Saturday 10 January 2015

"Why aren't you volunteering in Africa?"

"How are you going to call your mother without a phone?"
"There is nothing in Abu Dis. Why are you going there?"
"Why are you volunteering in Abu Dis, when you could be volunteering in Africa? The children there are very disadvantaged!"

Having successfully navigated an interesting flight, I hoped my passage into Palestine would run smoothly. Instead we were welcomed off the flight by two security officials who after learning that we were going to Abu Dis for 3 months, became less than friendly. And so our first round of questioning began. After the second round, and being escorted to the toilet, we were taken to the naughty corner where we would spend the next 10 hours. Sitting across from us was John, a north American evangelical who had recently spent several weeks in a monastery and refugee camp in northern Iraq and simply wanted to look around Israel. Clearly he belonged in the naughty corner. Then 6 hours after arriving, two Germans backpackers arrived whose only sin was having long hair and a couple of contacts in their phones with Muslim sounding names. And finally, out of the foreigners in the naughty corner was another north American who didn't appear to have any incriminating qualities and so after arriving believed that all it would take was a gentle, rational word with the Israeli security and away he would go...5 hours later he was threatening to call the USA consulate. But maybe the most interesting person we met was an Israeli women who told us that she refused to take part in military service when she was asked back - "2 years service is surely enough" - and was therefore held up every time she wanted to leave Israel. We were the naughty bunch!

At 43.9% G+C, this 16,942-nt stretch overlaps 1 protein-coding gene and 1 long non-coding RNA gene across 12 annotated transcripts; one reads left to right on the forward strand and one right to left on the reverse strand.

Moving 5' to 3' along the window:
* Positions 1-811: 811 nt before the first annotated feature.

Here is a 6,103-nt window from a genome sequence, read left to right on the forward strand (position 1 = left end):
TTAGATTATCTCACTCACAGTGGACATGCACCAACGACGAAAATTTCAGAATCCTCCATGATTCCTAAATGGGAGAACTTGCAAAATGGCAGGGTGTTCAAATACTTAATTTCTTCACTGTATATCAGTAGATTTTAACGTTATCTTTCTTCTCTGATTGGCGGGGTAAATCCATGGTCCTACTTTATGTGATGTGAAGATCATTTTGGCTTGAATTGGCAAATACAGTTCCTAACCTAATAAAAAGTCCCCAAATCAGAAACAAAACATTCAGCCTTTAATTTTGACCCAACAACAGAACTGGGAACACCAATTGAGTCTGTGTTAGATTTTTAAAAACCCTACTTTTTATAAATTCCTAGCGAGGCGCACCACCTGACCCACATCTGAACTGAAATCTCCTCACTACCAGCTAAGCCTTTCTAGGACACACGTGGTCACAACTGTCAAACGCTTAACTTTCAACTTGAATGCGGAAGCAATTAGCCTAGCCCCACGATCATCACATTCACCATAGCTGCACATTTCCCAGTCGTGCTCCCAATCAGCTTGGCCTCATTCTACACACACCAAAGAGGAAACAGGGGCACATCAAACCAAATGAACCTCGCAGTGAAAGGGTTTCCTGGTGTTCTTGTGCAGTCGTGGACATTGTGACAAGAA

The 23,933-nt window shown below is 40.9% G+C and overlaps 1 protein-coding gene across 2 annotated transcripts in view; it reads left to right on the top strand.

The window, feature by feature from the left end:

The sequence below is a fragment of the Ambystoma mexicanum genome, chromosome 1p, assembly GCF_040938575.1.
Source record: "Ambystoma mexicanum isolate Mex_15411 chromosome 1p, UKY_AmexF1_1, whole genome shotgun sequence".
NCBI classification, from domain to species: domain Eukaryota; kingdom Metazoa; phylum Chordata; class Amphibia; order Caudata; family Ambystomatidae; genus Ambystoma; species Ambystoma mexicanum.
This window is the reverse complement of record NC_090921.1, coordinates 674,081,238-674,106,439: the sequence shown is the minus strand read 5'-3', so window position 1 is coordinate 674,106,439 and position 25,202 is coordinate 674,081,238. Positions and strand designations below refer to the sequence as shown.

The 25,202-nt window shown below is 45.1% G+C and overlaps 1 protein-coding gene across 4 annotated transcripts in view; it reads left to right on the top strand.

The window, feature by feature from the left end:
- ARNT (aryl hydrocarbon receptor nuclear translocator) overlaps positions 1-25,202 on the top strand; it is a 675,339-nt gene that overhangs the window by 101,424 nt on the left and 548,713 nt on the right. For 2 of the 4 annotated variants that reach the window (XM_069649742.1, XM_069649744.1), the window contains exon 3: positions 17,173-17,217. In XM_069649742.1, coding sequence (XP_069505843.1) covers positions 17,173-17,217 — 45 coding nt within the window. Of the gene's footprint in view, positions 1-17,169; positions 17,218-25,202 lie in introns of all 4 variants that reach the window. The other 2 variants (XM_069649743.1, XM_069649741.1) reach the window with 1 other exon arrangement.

The main tactic used by the security was intimidation and fear. Apparently, they threatened to beat-up John and told him that we would never be a priest unless he told the truth. We faced slightly less aggressive tactics, but nonetheless, their intention was to make us feel scared and guilty. In all 4 interviews they asked the same questions, desperately hoping that we would change our story. And in all the interviews, but especially the last, every answer we gave was followed up by a further question, intended to make a previous answer look suspicious. But after several games or contract wist, blackjack, a sandwich and with a little help from the UK foreign office, we finally emerged out of Tel Aviv airport at 11.30pm with further confirmation of my existing views of the Israeli state.

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